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Know the Laws: Kansas

UPDATED September 26, 2017

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This section provides information about custody, residency, and parenting time in Kansas.

Who can get custody or visitation

back to topCan I get temporary custody if I have a protection from abuse order against the other parent?

Maybe.  In Kansas, you can ask for temporary custody, residency, and/or parenting time as part of an emergency or temporary protection from abuse order.*  However, the judge will not change an existing order of legal custody, residency, visitation or parenting time unless there is sworn testimony at a hearing that convinces a judge that there is a good cause or reason to do so.**

If you get temporary custody as part of a protection from abuse order, it is possible that the judge may grant parenting time to the other parent.  This means that your child’s other parent may be able to continue visiting your child while you have a protection from abuse order against him/her.

For more information on how to ask for temporary custody as part of your “protection from abuse” order, we recommend that you talk to a lawyer.  Please visit our KS Finding a Lawyer page for legal help in Kansas.  If you want to learn more about how to get a protection from abuse order, you can also visit our Protection from Abuse Orders page.

* K.S.A. §§ 60-3106(b); 60-3107(a)(4); 60-3105
** K.S.A. § 60-3106(b)

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back to topCan a parent who committed abuse get custody, residency, and/or parenting time?

Perhaps.  In making a decision about whether or not to grant legal custody, residency, and parenting time, a judge will look at many factors to decide what is in the child's best interest.  Some of the things that a judge must consider are:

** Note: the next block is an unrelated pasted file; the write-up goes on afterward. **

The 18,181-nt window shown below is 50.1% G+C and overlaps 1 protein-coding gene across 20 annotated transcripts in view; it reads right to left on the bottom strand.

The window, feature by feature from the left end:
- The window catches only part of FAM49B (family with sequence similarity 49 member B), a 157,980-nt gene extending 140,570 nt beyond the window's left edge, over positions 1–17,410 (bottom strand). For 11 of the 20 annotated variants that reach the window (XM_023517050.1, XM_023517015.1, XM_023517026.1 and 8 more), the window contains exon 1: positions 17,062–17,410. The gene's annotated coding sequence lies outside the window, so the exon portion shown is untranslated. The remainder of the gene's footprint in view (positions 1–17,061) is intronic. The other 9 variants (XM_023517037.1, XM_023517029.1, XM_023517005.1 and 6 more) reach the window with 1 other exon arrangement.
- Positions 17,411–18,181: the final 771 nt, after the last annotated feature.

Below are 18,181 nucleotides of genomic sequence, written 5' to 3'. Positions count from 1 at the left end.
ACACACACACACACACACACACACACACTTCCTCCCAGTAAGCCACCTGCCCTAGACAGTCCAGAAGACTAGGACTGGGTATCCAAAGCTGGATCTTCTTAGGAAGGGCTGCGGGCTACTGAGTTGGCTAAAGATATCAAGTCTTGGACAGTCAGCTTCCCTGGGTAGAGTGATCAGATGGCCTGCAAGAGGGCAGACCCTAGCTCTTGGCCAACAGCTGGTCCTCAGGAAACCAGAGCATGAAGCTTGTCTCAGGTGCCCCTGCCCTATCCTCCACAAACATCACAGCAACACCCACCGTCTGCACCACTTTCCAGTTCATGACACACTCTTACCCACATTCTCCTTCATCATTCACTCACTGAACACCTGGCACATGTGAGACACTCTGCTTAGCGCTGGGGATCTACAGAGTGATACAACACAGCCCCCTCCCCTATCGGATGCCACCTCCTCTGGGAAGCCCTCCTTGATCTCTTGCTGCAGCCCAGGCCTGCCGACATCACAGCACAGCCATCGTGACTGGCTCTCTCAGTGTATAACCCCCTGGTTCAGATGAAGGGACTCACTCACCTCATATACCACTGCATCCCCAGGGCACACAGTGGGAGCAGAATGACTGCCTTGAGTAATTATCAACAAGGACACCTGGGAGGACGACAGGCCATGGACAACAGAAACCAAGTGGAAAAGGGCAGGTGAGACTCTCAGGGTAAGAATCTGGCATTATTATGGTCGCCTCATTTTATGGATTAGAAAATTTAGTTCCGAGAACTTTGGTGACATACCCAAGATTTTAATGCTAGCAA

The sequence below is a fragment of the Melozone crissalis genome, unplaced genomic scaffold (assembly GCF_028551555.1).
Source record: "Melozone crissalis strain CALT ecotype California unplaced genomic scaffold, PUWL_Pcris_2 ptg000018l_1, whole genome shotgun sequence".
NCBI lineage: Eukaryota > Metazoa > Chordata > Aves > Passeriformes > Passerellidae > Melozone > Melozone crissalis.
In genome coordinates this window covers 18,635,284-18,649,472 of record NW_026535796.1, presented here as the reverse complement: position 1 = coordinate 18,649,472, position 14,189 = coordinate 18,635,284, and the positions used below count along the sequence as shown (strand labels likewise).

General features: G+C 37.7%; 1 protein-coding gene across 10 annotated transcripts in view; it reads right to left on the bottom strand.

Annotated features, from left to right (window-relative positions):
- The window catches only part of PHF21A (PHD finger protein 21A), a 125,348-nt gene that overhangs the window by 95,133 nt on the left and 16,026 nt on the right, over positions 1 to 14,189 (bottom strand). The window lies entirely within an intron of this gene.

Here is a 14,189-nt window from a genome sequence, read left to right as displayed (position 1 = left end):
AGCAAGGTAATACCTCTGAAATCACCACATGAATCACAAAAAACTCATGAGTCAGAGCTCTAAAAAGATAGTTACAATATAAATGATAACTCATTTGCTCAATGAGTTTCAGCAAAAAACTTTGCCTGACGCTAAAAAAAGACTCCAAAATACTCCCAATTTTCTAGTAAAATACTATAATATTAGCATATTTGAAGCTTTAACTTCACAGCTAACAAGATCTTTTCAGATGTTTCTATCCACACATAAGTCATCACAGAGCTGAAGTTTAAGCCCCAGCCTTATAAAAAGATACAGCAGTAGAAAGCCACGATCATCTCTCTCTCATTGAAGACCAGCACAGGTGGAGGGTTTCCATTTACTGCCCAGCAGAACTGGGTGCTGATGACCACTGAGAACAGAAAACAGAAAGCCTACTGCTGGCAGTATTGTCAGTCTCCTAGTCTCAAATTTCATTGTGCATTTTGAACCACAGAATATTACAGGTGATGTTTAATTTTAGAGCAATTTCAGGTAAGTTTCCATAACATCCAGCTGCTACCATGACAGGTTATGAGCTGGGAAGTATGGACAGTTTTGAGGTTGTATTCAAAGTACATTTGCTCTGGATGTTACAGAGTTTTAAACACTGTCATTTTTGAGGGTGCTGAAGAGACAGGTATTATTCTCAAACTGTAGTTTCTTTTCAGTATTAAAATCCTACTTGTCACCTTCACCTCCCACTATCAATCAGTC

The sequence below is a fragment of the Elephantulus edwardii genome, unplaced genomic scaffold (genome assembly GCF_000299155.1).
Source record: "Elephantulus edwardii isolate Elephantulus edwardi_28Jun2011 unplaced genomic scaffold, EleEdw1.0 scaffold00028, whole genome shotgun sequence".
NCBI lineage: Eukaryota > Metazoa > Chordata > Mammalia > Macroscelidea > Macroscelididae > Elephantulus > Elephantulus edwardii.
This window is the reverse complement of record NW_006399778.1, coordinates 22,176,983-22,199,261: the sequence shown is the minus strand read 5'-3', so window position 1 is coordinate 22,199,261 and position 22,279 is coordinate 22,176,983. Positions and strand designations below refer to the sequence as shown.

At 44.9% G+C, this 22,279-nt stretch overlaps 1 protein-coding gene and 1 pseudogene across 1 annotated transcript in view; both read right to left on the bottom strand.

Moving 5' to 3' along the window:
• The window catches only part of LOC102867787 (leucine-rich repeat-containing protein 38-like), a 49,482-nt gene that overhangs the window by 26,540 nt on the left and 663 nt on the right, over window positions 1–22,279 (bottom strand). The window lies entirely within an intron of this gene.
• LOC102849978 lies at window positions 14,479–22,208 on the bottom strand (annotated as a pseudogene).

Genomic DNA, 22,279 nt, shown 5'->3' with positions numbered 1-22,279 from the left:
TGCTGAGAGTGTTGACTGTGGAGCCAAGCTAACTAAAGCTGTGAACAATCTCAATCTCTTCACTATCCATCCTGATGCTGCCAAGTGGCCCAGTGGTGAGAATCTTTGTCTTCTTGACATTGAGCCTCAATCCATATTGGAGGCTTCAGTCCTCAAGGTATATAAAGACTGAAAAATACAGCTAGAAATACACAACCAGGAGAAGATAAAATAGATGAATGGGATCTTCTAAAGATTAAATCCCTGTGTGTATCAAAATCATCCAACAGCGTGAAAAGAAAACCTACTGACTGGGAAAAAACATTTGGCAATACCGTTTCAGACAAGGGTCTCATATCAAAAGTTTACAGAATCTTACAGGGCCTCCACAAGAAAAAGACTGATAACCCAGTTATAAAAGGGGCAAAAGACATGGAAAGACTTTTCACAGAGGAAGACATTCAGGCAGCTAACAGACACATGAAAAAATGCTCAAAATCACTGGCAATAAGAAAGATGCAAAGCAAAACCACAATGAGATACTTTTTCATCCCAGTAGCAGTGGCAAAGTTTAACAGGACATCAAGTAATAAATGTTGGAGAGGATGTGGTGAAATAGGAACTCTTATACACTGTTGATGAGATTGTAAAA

• "domestic abuse," which the law defines as:

    • a pattern or history of physically or emotionally abusive behavior (or the threat of either) that the abuser uses to gain or keep control over you; 

    • an act of domestic violence, stalking or sexual assault;

  • a conviction for child abuse by the abuser or by someone with whom s/he lives; and
  • whether the parent is a registered sex offender or is living with someone who is a registered sex offender.* 

If the parent is (or has been) violent or abusive towards your child (even if s/he has not been convicted of child abuse), this is also something a judge could consider when deciding what is in the child's best interest.

Note: To help the judge decide legal custody, residency and parenting time, the judge can order a parent to undergo a domestic violence offender assessment and to follow all recommendations made by the program doing the assessment.**

* K.S.A. § 23-3203(a)(9),(15)-(18)
** K.S.A. § 23-3203(b)

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back to topI am the child's family member. Can I get vistitation?

If you are the child’s grandparent or step-parent, you may be given visitation rights.* 

Grandparents may get reasonable visitation if the judge believes that a substantial relationship between the child and the grandparent has been established and the visitation rights would be in the child's best interests.**   Furthermore, if one of the child's parents die, his/her parents (the child's grandparents) can get visitation even if the surviving parent remarries and his/her new spouse subsequently adopts the child.***

If you are a step-parent seeking visitation, you may want to ask an attorney for advice as to what factors a judge may consider.   For legal referrals, go to our KS Finding a Lawyer page.

* K.S.A. § 23-3301(a)
** K.S.A. § 23-3301(b)
*** K.S.A. § 23-3301(c)

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WomensLaw.org would like to thank Pamela Burrough Jacobs, Immigration Project Attorney at the Kansas Coalition Against Sexual and Domestic Violence for her help in revising this section.

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